Digital Archive Project.pdf

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Part of Chris Taylor's Digital Archive Project

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Chris Taylor
Digital Archive Project
Faith has often been a comforting factor for many people suffering through difficult
circumstances. As the COVID-19 pandemic began to grow ever more ominously in America,
various religious leaders knew they had a tall task at hand in strengthening their congregants
and offering a message of hope. Several adjustments were needed in order to reach out to their
members once the government decided to shut down or minimize the number of people that
could meet together in a public place. Many religious groups established, or emphasized, social
media platforms in order to help meet the need of connecting with their people. The pandemic
has impacted people in a variety of both positive and negative ways in the last few months.
Some people have strengthened their religious convictions due to increased reflection on
religious values and participation in religious rituals. Others have become more relaxed in their
religious attendance because of the availability of religious services now offered online. These
different factors have forced religious leadership to reflect on and act to strengthen their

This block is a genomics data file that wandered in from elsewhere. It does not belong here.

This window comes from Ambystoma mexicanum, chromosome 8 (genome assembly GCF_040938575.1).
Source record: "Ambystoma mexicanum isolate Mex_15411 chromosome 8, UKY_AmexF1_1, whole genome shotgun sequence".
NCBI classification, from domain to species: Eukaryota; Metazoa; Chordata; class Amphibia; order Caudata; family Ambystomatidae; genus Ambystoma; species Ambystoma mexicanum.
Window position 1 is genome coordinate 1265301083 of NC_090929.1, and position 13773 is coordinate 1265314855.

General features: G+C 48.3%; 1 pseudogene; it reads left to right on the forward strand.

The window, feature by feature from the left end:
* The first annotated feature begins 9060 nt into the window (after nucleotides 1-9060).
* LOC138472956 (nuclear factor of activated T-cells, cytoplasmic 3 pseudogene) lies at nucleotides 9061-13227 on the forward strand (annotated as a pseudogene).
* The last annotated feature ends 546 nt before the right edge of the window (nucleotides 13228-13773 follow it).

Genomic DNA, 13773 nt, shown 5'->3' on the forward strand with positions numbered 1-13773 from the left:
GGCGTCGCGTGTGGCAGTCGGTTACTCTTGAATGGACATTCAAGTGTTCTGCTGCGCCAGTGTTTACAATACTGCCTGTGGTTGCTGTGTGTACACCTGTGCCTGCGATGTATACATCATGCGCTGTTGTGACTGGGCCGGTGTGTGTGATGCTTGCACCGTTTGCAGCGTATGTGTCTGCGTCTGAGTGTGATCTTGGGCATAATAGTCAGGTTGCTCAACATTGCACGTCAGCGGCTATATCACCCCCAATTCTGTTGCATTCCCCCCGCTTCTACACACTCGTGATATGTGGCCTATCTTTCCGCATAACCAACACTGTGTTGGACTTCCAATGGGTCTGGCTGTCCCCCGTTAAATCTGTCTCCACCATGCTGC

members’ faith and encourage continued religious engagement. In this digital archive project I
have interviewed three different religious leaders to document their experiences in connection
with the COVID-19 pandemic.
The first interview is with Mike Edwards. He has acted as a youth instructor for the
Catholic Church in Utah for the past several years. Mike believes that the pandemic has
exposed contact issues within his church. Once churches were closed, his leadership group
struggled at first to find correct contact information, especially for members that were not regular
participants. The pandemic forced them to reach out to members in a variety of ways in order to
update this information and stay in touch with more distant members. Another frustration that
Mike expressed, and he has observed in his congregation, is frustration stemming from
government influence in services. While he understands the need to be safe, and advocates for